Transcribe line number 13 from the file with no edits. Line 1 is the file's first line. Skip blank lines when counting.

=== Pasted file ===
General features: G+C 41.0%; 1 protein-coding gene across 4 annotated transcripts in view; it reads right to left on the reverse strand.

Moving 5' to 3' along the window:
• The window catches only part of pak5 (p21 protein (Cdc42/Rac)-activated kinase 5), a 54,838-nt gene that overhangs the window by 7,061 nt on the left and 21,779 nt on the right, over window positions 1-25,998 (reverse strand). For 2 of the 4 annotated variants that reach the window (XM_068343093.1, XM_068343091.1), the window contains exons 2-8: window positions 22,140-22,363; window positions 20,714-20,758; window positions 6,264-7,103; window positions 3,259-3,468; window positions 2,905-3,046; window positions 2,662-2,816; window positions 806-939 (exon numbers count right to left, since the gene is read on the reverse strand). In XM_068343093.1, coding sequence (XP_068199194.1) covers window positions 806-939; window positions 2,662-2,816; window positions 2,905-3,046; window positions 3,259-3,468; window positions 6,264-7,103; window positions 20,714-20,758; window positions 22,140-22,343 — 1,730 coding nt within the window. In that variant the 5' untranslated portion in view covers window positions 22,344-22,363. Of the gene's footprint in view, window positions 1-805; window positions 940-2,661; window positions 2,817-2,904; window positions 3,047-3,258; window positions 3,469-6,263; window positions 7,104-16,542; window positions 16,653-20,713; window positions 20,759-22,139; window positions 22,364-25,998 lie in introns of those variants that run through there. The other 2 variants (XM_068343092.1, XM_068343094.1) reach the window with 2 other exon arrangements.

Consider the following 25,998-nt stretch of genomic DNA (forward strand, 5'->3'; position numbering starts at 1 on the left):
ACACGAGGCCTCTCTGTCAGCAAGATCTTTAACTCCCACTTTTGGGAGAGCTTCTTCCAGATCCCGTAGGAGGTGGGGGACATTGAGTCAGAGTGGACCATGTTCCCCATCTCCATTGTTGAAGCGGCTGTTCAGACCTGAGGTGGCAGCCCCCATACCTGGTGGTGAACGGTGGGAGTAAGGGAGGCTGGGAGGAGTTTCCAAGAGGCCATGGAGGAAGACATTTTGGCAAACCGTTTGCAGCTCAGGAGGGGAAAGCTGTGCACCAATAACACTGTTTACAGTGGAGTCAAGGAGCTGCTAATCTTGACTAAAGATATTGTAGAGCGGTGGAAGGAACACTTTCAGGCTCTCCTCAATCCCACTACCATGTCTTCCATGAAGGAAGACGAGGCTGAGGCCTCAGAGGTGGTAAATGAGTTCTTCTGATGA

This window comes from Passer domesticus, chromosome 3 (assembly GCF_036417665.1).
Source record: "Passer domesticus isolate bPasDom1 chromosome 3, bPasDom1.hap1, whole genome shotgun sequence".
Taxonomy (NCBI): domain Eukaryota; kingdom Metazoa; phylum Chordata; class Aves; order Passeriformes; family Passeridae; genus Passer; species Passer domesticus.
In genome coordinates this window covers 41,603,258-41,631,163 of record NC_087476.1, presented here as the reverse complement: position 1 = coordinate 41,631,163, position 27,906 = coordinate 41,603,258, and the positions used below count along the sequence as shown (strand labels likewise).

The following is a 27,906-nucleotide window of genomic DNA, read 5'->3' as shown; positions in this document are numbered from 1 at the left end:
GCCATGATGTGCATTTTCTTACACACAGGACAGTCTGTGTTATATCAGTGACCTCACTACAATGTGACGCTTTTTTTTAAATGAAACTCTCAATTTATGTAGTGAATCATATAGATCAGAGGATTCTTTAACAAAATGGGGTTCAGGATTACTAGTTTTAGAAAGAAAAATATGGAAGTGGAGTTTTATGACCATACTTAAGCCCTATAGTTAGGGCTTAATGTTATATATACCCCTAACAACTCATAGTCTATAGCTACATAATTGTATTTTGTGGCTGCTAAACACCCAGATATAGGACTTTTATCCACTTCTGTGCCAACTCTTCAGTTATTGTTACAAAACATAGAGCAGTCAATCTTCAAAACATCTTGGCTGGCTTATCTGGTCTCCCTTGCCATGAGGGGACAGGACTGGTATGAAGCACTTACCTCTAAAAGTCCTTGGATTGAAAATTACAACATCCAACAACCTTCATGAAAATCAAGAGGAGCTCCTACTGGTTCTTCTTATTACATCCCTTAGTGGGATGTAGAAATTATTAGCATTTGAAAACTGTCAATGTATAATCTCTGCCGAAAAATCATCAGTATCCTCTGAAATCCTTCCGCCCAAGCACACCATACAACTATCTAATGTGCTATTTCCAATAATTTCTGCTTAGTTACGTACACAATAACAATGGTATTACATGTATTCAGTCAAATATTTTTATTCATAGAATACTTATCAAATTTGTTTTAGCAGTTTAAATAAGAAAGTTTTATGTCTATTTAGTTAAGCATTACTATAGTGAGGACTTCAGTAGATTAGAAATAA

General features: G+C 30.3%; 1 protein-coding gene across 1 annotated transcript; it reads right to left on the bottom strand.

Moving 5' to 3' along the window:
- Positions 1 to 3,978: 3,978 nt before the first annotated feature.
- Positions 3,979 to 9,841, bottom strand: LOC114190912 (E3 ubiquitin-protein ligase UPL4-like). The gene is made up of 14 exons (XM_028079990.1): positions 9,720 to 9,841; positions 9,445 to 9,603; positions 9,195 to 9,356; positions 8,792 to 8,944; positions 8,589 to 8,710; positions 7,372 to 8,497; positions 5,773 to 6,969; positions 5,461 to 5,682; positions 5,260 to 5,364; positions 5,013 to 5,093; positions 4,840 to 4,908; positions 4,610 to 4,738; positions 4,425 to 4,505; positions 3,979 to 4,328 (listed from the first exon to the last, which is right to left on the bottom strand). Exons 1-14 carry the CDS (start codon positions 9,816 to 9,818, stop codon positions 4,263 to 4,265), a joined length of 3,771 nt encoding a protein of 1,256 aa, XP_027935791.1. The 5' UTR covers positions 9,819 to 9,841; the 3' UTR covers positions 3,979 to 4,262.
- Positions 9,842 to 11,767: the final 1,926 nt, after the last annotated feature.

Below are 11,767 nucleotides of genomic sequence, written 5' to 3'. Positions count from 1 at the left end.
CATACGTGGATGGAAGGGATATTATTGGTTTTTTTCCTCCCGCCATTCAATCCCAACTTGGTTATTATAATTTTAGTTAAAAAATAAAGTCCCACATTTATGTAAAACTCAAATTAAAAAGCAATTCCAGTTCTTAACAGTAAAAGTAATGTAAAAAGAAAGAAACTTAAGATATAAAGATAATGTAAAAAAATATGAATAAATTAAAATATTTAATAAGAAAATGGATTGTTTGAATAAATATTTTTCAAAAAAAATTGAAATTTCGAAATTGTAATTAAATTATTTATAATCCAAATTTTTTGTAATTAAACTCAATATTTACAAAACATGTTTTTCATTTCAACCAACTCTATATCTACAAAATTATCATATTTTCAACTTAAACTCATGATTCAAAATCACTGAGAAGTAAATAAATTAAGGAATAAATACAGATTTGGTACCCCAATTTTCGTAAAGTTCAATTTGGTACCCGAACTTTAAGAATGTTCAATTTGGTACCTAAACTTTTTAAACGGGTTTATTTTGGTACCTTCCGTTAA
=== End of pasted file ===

Moving 5' to 3' along the window: